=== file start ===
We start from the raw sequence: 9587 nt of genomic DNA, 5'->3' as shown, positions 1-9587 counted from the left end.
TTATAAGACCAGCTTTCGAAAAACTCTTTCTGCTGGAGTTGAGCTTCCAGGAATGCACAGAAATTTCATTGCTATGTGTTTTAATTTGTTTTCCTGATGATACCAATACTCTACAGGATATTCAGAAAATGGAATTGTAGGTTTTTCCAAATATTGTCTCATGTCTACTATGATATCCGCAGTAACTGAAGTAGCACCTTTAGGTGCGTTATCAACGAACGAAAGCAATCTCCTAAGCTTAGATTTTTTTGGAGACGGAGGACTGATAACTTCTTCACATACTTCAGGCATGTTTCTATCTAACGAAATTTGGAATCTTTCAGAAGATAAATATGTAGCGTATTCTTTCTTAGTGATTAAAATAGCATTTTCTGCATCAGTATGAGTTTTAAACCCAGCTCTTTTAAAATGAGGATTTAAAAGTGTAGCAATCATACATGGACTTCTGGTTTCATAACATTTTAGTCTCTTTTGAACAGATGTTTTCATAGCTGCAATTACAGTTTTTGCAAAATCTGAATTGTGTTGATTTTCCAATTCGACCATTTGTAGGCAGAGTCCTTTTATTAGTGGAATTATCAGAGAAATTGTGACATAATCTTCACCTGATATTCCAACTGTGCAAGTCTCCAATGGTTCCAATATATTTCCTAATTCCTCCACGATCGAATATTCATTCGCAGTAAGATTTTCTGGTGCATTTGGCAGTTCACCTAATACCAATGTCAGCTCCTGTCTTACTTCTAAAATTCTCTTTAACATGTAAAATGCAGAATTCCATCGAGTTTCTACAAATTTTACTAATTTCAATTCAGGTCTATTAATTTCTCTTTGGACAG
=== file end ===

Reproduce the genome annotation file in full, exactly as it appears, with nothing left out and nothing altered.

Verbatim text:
We start from the raw sequence: 9587 nt of genomic DNA, 5'->3' as shown, positions 1-9587 counted from the left end.
TTATAAGACCAGCTTTCGAAAAACTCTTTCTGCTGGAGTTGAGCTTCCAGGAATGCACAGAAATTTCATTGCTATGTGTTTTAATTTGTTTTCCTGATGATACCAATACTCTACAGGATATTCAGAAAATGGAATTGTAGGTTTTTCCAAATATTGTCTCATGTCTACTATGATATCCGCAGTAACTGAAGTAGCACCTTTAGGTGCGTTATCAACGAACGAAAGCAATCTCCTAAGCTTAGATTTTTTTGGAGACGGAGGACTGATAACTTCTTCACATACTTCAGGCATGTTTCTATCTAACGAAATTTGGAATCTTTCAGAAGATAAATATGTAGCGTATTCTTTCTTAGTGATTAAAATAGCATTTTCTGCATCAGTATGAGTTTTAAACCCAGCTCTTTTAAAATGAGGATTTAAAAGTGTAGCAATCATACATGGACTTCTGGTTTCATAACATTTTAGTCTCTTTTGAACAGATGTTTTCATAGCTGCAATTACAGTTTTTGCAAAATCTGAATTGTGTTGATTTTCCAATTCGACCATTTGTAGGCAGAGTCCTTTTATTAGTGGAATTATCAGAGAAATTGTGACATAATCTTCACCTGATATTCCAACTGTGCAAGTCTCCAATGGTTCCAATATATTTCCTAATTCCTCCACGATCGAATATTCATTCGCAGTAAGATTTTCTGGTGCATTTGGCAGTTCACCTAATACCAATGTCAGCTCCTGTCTTACTTCTAAAATTCTCTTTAACATGTAAAATGCAGAATTCCATCGAGTTTCTACAAATTTTACTAATTTCAATTCAGGTCTATTAATTTCTCTTTGGACAG